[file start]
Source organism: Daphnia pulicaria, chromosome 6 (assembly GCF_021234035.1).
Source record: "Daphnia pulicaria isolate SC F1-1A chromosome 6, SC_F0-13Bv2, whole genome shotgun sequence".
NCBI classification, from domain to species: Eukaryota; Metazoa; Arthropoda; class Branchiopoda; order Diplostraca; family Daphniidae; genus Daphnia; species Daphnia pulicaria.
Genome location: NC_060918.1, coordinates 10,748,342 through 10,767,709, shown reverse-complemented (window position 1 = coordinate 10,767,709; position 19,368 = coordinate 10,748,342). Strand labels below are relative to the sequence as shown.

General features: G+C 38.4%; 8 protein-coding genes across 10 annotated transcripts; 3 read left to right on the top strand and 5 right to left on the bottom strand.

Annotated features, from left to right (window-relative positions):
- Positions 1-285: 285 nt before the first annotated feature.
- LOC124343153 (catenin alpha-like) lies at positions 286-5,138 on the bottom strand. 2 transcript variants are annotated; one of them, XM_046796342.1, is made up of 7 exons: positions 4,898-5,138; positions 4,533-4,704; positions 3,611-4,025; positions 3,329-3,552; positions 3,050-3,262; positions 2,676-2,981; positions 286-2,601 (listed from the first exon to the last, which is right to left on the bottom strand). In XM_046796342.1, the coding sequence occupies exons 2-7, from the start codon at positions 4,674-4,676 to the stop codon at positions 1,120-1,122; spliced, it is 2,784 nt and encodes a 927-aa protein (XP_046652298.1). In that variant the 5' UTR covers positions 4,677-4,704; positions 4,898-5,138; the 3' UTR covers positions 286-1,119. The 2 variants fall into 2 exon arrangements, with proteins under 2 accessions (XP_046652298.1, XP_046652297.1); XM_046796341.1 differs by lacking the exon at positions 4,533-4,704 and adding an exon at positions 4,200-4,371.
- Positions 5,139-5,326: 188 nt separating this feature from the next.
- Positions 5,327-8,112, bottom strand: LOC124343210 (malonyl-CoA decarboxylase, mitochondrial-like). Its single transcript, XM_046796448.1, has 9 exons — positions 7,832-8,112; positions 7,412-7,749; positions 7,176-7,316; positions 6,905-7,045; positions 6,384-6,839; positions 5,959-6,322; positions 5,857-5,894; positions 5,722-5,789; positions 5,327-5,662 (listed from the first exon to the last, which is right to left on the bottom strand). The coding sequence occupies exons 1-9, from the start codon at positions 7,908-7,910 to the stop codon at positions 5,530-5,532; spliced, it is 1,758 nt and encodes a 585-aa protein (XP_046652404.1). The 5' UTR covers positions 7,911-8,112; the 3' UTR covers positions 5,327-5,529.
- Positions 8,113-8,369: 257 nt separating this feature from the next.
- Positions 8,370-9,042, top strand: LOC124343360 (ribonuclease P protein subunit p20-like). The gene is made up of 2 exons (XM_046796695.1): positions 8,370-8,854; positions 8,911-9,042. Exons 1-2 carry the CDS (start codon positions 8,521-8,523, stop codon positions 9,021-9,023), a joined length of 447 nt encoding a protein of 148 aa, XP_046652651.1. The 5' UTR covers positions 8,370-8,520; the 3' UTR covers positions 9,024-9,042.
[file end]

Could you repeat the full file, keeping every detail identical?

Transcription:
Source organism: Daphnia pulicaria, chromosome 6 (assembly GCF_021234035.1).
Source record: "Daphnia pulicaria isolate SC F1-1A chromosome 6, SC_F0-13Bv2, whole genome shotgun sequence".
NCBI classification, from domain to species: Eukaryota; Metazoa; Arthropoda; class Branchiopoda; order Diplostraca; family Daphniidae; genus Daphnia; species Daphnia pulicaria.
Genome location: NC_060918.1, coordinates 10,748,342 through 10,767,709, shown reverse-complemented (window position 1 = coordinate 10,767,709; position 19,368 = coordinate 10,748,342). Strand labels below are relative to the sequence as shown.

General features: G+C 38.4%; 8 protein-coding genes across 10 annotated transcripts; 3 read left to right on the top strand and 5 right to left on the bottom strand.

Annotated features, from left to right (window-relative positions):
- Positions 1-285: 285 nt before the first annotated feature.
- LOC124343153 (catenin alpha-like) lies at positions 286-5,138 on the bottom strand. 2 transcript variants are annotated; one of them, XM_046796342.1, is made up of 7 exons: positions 4,898-5,138; positions 4,533-4,704; positions 3,611-4,025; positions 3,329-3,552; positions 3,050-3,262; positions 2,676-2,981; positions 286-2,601 (listed from the first exon to the last, which is right to left on the bottom strand). In XM_046796342.1, the coding sequence occupies exons 2-7, from the start codon at positions 4,674-4,676 to the stop codon at positions 1,120-1,122; spliced, it is 2,784 nt and encodes a 927-aa protein (XP_046652298.1). In that variant the 5' UTR covers positions 4,677-4,704; positions 4,898-5,138; the 3' UTR covers positions 286-1,119. The 2 variants fall into 2 exon arrangements, with proteins under 2 accessions (XP_046652298.1, XP_046652297.1); XM_046796341.1 differs by lacking the exon at positions 4,533-4,704 and adding an exon at positions 4,200-4,371.
- Positions 5,139-5,326: 188 nt separating this feature from the next.
- Positions 5,327-8,112, bottom strand: LOC124343210 (malonyl-CoA decarboxylase, mitochondrial-like). Its single transcript, XM_046796448.1, has 9 exons — positions 7,832-8,112; positions 7,412-7,749; positions 7,176-7,316; positions 6,905-7,045; positions 6,384-6,839; positions 5,959-6,322; positions 5,857-5,894; positions 5,722-5,789; positions 5,327-5,662 (listed from the first exon to the last, which is right to left on the bottom strand). The coding sequence occupies exons 1-9, from the start codon at positions 7,908-7,910 to the stop codon at positions 5,530-5,532; spliced, it is 1,758 nt and encodes a 585-aa protein (XP_046652404.1). The 5' UTR covers positions 7,911-8,112; the 3' UTR covers positions 5,327-5,529.
- Positions 8,113-8,369: 257 nt separating this feature from the next.
- Positions 8,370-9,042, top strand: LOC124343360 (ribonuclease P protein subunit p20-like). The gene is made up of 2 exons (XM_046796695.1): positions 8,370-8,854; positions 8,911-9,042. Exons 1-2 carry the CDS (start codon positions 8,521-8,523, stop codon positions 9,021-9,023), a joined length of 447 nt encoding a protein of 148 aa, XP_046652651.1. The 5' UTR covers positions 8,370-8,520; the 3' UTR covers positions 9,024-9,042.